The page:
By Sean Tucker
A Scout drives past a Ford Bronco and a Jeep Wagoneer. You might assume Lyndon B. Johnson is president. But wait. The Scout is heading to a charging station to plug in.
Welcome to 2026.
Volkswagen’s /zigman2/quotes/204431732/composite VWAGY +0.11% supervisory board has voted to resurrect an iconic American automotive badge — Scout. This time, though, it won’t wear a tractor company’s name. And it will wear a plug.
In recent months, VW has toyed with building an electric pickup for sale in the U.S. Rumors have suggested it could be based on the Amarok, a pickup VW sells overseas. A VW design executive even playfully posted a rendering of the upcoming ID.Buzz electric van with a bed on the back.
What all those rumors missed is that, through a circuitous round of mergers and acquisitions, Volkswagen owns the rights to the International Harvester name and its legacy of early SUVs.
The original Scout
From 1961 to 1980, the International Harvester Scout was one of the world’s first genuine SUVs. Scouts had rugged lines, truck frames, and 4-wheel drive. They competed with the Ford /zigman2/quotes/208911460/composite F +1.71% Bronco, Jeep Wagoneer, and other early SUVs for the attention of buyers who wanted something trail-worthy.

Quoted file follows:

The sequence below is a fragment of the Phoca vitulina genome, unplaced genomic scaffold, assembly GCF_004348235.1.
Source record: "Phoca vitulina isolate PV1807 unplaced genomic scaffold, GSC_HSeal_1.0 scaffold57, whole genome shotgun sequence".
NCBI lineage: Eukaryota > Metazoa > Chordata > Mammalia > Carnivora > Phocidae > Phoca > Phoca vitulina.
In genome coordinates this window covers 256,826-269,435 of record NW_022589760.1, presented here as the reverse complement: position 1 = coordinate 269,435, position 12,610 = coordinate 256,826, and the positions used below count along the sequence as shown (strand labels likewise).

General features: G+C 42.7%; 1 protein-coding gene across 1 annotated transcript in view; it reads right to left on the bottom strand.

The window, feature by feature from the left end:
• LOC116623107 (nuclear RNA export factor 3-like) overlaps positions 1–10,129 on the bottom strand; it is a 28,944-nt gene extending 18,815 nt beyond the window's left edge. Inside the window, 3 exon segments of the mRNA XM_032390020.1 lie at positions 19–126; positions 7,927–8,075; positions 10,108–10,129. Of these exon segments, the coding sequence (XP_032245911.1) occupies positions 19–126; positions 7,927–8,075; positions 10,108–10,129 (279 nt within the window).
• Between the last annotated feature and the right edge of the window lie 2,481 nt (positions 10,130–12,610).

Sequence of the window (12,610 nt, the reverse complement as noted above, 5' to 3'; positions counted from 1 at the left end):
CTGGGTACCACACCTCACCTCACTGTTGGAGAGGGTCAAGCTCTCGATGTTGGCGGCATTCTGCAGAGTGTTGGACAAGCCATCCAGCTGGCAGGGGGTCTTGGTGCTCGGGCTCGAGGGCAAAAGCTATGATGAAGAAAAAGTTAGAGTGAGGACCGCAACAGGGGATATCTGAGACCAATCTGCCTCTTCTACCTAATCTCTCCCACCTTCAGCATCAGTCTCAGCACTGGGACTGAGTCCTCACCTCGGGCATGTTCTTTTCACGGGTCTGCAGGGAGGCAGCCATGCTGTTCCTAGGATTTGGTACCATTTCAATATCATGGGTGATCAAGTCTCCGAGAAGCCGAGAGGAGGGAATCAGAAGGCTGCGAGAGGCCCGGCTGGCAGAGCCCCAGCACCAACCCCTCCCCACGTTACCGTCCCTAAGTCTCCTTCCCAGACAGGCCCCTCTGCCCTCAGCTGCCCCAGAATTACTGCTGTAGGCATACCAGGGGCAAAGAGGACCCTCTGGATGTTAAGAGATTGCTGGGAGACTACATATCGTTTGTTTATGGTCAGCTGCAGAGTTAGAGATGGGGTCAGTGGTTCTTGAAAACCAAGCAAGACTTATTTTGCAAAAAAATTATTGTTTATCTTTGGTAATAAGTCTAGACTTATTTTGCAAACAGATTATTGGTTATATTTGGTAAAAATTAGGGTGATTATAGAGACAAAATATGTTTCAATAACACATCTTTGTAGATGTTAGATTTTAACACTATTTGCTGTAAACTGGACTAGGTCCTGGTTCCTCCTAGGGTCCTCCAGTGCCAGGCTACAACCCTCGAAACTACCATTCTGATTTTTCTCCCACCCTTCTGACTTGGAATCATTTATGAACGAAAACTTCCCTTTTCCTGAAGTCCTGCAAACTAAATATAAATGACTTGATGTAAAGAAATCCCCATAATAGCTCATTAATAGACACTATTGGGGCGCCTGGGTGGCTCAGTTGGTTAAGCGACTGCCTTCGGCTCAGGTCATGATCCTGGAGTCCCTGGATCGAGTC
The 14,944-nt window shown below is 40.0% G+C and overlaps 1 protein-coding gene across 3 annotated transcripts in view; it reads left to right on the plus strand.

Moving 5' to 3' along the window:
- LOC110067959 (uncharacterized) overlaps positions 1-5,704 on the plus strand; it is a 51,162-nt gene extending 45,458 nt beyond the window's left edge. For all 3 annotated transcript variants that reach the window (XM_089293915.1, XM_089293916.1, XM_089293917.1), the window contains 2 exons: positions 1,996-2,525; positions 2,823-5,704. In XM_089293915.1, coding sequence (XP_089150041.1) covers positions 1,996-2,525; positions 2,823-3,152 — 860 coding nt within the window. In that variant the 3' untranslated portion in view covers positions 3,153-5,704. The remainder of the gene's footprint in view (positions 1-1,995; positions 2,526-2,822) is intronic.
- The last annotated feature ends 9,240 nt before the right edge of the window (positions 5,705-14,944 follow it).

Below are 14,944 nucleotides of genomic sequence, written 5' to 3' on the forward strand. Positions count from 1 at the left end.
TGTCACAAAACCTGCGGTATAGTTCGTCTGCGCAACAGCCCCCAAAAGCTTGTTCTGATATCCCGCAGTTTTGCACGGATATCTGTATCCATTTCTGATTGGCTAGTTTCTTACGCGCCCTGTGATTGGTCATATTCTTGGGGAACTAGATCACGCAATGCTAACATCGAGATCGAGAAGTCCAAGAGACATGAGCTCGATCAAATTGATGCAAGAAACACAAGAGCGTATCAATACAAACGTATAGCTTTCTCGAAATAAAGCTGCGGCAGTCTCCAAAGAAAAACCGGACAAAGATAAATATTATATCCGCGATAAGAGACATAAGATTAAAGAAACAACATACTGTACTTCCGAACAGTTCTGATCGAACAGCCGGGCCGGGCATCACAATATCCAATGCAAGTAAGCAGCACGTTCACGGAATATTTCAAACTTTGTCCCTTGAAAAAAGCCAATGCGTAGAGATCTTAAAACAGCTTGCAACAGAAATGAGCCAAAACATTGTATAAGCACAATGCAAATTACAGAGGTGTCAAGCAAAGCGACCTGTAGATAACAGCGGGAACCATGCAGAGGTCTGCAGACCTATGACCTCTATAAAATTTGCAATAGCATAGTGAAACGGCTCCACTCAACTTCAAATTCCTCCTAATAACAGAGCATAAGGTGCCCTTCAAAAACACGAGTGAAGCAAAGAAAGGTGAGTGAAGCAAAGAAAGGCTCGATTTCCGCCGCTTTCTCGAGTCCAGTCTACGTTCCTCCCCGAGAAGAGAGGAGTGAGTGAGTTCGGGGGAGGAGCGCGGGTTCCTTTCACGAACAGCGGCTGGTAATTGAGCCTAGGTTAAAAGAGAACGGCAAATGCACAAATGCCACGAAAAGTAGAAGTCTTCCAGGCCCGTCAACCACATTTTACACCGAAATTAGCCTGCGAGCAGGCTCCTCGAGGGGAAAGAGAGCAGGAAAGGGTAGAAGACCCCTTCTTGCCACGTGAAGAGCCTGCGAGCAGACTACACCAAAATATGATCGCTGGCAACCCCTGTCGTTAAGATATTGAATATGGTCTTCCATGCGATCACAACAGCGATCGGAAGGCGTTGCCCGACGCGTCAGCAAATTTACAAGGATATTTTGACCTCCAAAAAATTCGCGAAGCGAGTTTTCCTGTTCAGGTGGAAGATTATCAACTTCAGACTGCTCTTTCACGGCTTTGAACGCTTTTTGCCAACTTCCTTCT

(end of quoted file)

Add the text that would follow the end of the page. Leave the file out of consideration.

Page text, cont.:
The Scout was, at times, available as a pickup, a classic hard-top SUV, and a Jeep Wrangler-like convertible off-roader with a fold-down windshield.
International Harvester abandoned its car business in 1980 to focus on commercial trucks and school buses. In the decades since, its assets have been sold and resold. They landed, in 2016, with the Volkswagen Group.
The electric future Scout
The Wall Street Journal recently reported that VW may produce “a new Scout-branded electric vehicle” and a pickup truck. On May 11, VW’s management board approved the plan. Scout will operate as a separate unit of VW Group in the U.S., according to trade publication Automotive News.
The vehicles would presumably ride on the same electric architecture as the ID.Buzz and ID.4 SUV. But the Scout name will give VW the chance to cash in on the kind of nostalgia that has made the new Bronco such a hit and brought back the Wagoneer name.
VW leaned into that same nostalgia with the ID.Buzz — a rebirth of the classic 1960s microbu s. But it has lacked much of an off-road legacy in the U.S. to embrace. Bringing back the Scout name could give it one in a hurry.